Felons who registered to vote in Florida before a major court ruling last month must be allowed to cast regular ballots — not provisional ballots — in Tuesday’s presidential election, the top lawyer for county supervisors of elections said Thursday.Editors's note: If you have any problems exercising your voting rights, experience voter intimidation efforts, or need to access disability-related accommodations or language assistance at the polls, there is help. Call the non-partisan Election Protection Hotline at 1-866-OUR-VOTE.
Attorney Ron Labasky sent an email to supervisors after lawyers for voting-rights advocates raised an alert about possible problems encountered by felons trying to cast ballots during the early voting period, which ends Sunday.
“Under the existing process, the supervisor, in my opinion, has to just go ahead and provide you (the felon) with a regular ballot, unless somebody has filed an actual challenge to your status and then, pursuant to the statute, you would be provided a provisional ballot,” Labasky, general counsel of the Florida Supervisors of Elections association told The News Service of Florida on Thursday.
Labasky’s update to supervisors was the latest twist in the convoluted saga of a 2018 constitutional amendment, known as Amendment 4, that restored voting rights to Florida felons “after they complete all terms of their sentence including parole and probation.”
At the heart of legal wrangling has been a 2019 state law requiring felons to pay “legal financial obligations” — fees, fines, costs and restitution — associated with their convictions to be eligible to vote. Republican lawmakers said the law implemented the intent of the constitutional amendment, but opponents maintain that linking voting and finances amounted to an unconstitutional “poll tax.”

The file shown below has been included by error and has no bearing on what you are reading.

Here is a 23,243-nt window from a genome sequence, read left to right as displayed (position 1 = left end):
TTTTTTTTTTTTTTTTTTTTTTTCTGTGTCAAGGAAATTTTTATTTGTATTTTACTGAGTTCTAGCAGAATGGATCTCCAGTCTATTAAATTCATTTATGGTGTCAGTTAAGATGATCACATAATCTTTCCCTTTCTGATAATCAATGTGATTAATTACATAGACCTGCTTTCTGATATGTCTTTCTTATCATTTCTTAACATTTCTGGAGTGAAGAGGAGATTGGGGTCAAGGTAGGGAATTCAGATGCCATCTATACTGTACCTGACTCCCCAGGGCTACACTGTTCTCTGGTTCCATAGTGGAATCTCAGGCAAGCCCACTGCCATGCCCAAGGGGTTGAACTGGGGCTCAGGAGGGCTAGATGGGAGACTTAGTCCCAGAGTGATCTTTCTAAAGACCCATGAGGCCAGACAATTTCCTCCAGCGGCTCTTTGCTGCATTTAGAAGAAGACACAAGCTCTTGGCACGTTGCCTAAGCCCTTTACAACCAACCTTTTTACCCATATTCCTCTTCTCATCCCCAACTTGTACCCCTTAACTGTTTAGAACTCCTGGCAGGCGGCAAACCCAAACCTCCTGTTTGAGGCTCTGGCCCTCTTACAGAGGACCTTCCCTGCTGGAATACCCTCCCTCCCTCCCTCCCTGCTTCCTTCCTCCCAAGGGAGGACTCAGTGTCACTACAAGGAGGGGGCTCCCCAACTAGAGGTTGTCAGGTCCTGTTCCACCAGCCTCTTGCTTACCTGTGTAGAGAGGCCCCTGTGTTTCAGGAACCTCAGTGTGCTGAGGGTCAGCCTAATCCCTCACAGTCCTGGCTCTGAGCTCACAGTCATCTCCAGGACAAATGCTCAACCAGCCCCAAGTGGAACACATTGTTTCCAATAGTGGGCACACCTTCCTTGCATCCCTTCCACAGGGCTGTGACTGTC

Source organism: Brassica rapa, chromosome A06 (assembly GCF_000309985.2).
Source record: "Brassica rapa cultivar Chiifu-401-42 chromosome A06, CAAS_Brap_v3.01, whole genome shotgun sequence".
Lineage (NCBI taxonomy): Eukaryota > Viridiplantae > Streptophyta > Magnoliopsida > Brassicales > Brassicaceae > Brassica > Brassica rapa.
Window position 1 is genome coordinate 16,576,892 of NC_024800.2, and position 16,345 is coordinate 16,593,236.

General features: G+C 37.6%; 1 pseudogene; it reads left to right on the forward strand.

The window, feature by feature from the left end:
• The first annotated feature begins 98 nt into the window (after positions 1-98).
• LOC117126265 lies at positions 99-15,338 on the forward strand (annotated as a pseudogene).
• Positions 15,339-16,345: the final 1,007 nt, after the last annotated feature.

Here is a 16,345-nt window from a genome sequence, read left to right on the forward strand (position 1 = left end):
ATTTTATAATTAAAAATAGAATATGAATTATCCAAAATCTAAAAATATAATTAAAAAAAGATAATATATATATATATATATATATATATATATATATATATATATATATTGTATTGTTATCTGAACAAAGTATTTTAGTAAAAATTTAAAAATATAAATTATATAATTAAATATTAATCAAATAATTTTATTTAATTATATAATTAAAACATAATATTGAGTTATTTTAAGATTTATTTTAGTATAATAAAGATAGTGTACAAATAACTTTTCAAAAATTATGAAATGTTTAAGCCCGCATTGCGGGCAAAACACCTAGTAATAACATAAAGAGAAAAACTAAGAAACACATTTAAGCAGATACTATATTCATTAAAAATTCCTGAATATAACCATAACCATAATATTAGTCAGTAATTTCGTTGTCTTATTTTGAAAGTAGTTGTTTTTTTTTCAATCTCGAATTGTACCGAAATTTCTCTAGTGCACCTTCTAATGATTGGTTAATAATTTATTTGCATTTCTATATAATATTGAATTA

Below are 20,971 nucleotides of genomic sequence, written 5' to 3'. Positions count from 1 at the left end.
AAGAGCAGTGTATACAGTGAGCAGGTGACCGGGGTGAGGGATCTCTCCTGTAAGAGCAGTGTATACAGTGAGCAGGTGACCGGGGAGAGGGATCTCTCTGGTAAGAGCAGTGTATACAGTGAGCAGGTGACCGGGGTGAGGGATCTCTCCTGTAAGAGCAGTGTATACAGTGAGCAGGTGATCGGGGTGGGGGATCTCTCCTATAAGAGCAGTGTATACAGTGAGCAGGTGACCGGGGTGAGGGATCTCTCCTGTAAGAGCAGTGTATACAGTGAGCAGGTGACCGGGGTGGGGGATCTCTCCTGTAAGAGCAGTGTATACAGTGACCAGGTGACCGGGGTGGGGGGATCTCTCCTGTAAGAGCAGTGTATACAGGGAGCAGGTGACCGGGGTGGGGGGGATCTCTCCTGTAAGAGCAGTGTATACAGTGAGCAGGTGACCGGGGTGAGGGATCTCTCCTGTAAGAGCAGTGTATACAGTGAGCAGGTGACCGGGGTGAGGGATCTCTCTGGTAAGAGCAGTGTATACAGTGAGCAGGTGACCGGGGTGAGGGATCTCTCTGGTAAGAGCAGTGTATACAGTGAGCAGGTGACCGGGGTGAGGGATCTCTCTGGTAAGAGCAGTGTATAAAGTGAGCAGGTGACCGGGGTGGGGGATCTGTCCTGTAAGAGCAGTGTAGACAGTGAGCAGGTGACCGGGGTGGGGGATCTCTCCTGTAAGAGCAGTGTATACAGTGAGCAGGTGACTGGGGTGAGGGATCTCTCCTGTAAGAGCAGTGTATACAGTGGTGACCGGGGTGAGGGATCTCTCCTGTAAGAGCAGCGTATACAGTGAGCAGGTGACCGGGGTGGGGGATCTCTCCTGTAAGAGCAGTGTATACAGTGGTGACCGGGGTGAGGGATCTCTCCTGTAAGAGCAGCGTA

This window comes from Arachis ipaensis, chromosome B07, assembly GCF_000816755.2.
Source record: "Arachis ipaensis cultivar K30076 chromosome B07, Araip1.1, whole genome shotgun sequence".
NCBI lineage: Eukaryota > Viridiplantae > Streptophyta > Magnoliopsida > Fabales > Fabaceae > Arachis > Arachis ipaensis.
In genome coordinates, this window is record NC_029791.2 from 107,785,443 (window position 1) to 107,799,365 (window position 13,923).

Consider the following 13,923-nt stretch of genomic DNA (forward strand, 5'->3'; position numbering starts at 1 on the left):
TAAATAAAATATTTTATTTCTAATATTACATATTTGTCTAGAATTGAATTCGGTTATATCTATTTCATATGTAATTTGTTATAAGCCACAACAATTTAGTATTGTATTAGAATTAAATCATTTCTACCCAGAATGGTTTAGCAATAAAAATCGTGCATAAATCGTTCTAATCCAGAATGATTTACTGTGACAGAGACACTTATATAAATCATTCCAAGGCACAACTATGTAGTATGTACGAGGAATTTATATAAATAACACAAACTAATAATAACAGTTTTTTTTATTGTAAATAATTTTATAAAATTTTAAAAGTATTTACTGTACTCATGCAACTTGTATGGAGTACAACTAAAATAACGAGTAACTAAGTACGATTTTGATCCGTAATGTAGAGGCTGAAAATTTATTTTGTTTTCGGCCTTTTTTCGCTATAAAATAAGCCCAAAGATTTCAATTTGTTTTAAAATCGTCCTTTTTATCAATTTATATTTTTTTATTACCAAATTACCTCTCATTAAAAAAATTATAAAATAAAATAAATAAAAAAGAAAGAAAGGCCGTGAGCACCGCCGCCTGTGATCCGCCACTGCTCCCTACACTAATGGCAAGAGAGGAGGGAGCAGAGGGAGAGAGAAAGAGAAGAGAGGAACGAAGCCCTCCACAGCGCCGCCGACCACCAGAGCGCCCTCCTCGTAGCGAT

Siding with Gov. Ron DeSantis on Sept. 11, the Atlanta-based 11th U.S. Circuit Court of Appeals upheld the law.
The appellate court’s ruling also said that 85,000 Floridians whose voter-registration applications had been flagged as felons with outstanding financial obligations should be allowed to vote in the upcoming election.
But conflicting court rulings and incomplete or contradictory records have made it difficult for many felons and their advocates to determine whether they have outstanding financial obligations that would make them ineligible to vote.
State Division of Elections Director Maria Matthews may have amplified confusion over felons’ voting status this month when she sent a missive to county supervisors that said convicted felons with outstanding court-ordered debts will be included in lists of flagged voters who should potentially be removed from the rolls.
Under a process that’s long been in place, state elections officials screen voter-registration applications for eligibility and send lists of flagged people to county supervisors of elections. Local officials have the authority to remove ineligible people from the voting rolls.
Matthews’ Oct. 13 message came as 2.2 million voters had already cast mail-in ballots in the Nov. 3 presidential election and just before the state’s early voting period began. Florida law requires supervisors to notify voters and give them an opportunity to prove they are eligible to vote before being removed from the rolls, a process that can take weeks.
This week, the American Civil Liberties Union of Florida’s lawyers learned that a handful of felons who had registered to vote in Columbia County were given provisional ballots. The ACLU, which has been a key backer of restoring felons’ voting rights, contacted Columbia County Supervisor of Elections Liz Horne’s office and inquired about her procedure.